Queer, apolitical, and without an ideology

No_Politics in lgbt

I have often been witness to rather acrimonious conversations centred on politics, religion, caste within the community and it makes me wonder why intolerance for an opposing view is so zealously cherished by members on either side of the spectrum.

As someone who has faced discrimination, I can empathise with people who are similarly suffering, and perhaps that is something which is demanded of every thinking being. But I do not quite agree as to why a fight for my rights has to be seen as an adjunct to every other struggle happening in India. Being queer need not mean that I be left leaning or anti-corporate, that I be anti-Israel or anti-heteronormative. Queer is a part of my being, but it doesn’t define me in any way. You cannot associate me with a boxed set of traits simply because I am queer.

It is probably your ideology dictating your thought if you envisage an ideal direction of how the movement should proceed. And an idyll is what ideologies seek to achieve – an Islamic terrorist killing to reach Jannat, a Maoist killing to eliminate class enemies, a Hindu zealot aggressively preaching his world views – all of them believe that their actions will root out all the evil in the world.What matters to me is the right to live my life with dignity, the way I want to live it, without inviting censure or condescension from anyone who doesn’t see things as I do. If I identify with your cause, I will come forward to support it, and I will do so without my identity of queer tagging along to assist in it. If I don’t, I won’t go to town saying that you support a ridiculous cause.

The Congress spoke in favour of gay rights but did nothing. Some in BJP spoke against gay rights and some in favour, and they too did nothing. AAP spoke in favour of gay rights but forgot about it when framing their manifesto. Ultimately, every party just hemmed and hawed on the issue. And it somewhat startles me to see how carried away people can get with their political views – for all we know the very man that we support today may be on the opposite side of the fence in a few weeks. There are hawks and doves in every party, and probably among the judiciary as well. If I view one leader as a messiah, I would do well to remember that opportunism creeps up everywhere, and the same party which cosies up to me today may trash me tomorrow. Extremism, whether right wing or left wing or centre wing, is never going to be inclusive.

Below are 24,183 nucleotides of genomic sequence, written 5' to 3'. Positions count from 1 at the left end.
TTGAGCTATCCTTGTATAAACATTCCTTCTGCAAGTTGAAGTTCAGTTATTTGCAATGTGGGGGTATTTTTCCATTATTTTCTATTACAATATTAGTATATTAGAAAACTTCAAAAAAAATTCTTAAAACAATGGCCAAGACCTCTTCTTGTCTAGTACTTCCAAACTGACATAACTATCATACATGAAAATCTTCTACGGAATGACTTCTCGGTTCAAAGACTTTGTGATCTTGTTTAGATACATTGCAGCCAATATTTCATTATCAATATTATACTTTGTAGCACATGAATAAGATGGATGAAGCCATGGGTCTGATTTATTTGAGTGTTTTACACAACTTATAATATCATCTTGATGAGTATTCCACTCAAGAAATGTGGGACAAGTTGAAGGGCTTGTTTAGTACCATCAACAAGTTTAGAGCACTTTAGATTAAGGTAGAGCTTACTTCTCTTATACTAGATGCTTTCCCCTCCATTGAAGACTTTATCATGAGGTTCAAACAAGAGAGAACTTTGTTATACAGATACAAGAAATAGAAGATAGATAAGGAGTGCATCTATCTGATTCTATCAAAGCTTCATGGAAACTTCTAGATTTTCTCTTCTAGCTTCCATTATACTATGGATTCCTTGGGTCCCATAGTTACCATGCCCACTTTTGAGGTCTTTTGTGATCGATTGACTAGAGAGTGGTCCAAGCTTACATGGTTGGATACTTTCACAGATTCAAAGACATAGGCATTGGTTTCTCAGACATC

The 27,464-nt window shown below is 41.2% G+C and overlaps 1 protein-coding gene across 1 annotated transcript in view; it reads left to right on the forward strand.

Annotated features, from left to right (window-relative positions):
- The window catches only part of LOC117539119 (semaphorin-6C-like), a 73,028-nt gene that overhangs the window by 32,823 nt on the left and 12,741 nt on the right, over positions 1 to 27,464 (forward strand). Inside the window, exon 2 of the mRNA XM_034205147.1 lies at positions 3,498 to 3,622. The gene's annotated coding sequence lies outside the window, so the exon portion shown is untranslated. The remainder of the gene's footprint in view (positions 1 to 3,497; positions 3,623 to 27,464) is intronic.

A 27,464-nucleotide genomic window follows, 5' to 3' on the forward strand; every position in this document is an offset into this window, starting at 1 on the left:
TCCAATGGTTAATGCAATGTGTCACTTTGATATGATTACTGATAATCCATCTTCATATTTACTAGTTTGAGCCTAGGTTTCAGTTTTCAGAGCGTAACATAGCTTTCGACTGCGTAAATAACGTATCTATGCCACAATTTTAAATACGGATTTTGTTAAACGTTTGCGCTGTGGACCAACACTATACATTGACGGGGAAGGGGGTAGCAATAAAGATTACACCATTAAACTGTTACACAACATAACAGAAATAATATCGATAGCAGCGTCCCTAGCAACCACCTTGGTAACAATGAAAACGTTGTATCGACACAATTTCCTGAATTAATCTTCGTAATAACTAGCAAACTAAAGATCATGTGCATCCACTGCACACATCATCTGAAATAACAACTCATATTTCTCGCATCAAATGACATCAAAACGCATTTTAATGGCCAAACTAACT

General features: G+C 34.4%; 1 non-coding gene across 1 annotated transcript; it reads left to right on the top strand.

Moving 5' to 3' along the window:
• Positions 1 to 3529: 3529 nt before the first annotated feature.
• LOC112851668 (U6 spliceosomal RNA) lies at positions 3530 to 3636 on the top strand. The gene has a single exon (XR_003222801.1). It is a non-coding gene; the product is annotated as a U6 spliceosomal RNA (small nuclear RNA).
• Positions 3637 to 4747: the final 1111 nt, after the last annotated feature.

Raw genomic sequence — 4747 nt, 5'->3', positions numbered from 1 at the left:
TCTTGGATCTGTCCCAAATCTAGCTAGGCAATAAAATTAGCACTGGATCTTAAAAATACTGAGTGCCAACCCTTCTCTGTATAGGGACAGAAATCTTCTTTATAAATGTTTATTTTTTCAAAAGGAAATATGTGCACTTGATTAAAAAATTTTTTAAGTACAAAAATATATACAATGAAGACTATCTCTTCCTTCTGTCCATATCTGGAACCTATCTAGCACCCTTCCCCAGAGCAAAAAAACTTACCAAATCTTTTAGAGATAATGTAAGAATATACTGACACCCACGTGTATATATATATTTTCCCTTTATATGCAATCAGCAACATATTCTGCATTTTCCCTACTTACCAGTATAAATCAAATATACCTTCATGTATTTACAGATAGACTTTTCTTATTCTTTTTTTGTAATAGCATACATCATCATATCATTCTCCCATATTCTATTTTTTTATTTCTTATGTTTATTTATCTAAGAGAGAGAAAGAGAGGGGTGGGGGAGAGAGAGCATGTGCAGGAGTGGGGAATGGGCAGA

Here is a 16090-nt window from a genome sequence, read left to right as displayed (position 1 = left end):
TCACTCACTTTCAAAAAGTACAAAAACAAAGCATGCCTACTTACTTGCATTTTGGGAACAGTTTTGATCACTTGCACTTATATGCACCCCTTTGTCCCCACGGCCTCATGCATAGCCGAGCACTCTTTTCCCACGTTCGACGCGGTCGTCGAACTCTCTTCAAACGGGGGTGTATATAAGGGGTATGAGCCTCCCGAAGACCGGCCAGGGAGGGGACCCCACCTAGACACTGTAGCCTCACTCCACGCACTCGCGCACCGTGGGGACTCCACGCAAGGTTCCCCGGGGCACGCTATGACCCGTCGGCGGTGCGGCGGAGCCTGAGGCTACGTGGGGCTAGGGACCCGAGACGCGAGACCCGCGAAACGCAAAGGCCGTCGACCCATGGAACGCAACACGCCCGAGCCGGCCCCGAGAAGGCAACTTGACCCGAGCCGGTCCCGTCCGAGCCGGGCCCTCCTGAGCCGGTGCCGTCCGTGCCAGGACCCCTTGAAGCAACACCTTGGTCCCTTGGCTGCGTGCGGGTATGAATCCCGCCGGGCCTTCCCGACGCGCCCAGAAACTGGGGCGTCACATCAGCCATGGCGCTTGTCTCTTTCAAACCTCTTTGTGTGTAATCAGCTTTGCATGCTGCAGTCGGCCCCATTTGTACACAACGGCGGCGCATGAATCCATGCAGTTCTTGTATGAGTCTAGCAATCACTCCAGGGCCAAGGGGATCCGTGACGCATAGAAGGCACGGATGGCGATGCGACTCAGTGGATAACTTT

People find a lot of reasons to justify their prejudices. They put a historical context to it or a personal experience to it. One simply cannot let a conversation end without ensuring that he has had the last word. Everyone has to periodically remind themselves and the world of how they are right and the opponent is wrong, lest they lose a basis for their high ground.

My views are just that – my views. They need not be facts, and there is nothing prescriptive about them. Just because I have a view doesn’t mean that it is the only right one and that it needs to show a direction to others. I do not have any delusions of superiority because I support or oppose a particular political figure or because I profess a particular ideology. An opinion seems to find pride of place only in two areas – the heads of the supporters and the hinds of the opponents. It would probably be a lot easier if there weren’t a direct correlation between the two.

I am happy being apolitical and without an ideology because it saves me the effort of justifying to myself why I am right and the other is wrong. I do not need to reiterate the success of my political faith and selectively ignore its shortcomings to say that all’s well with the world. You may think differently. You are welcome to think so. While practising what you preach may be good, preaching what you practise may not be necessarily so.

Dharmarajan M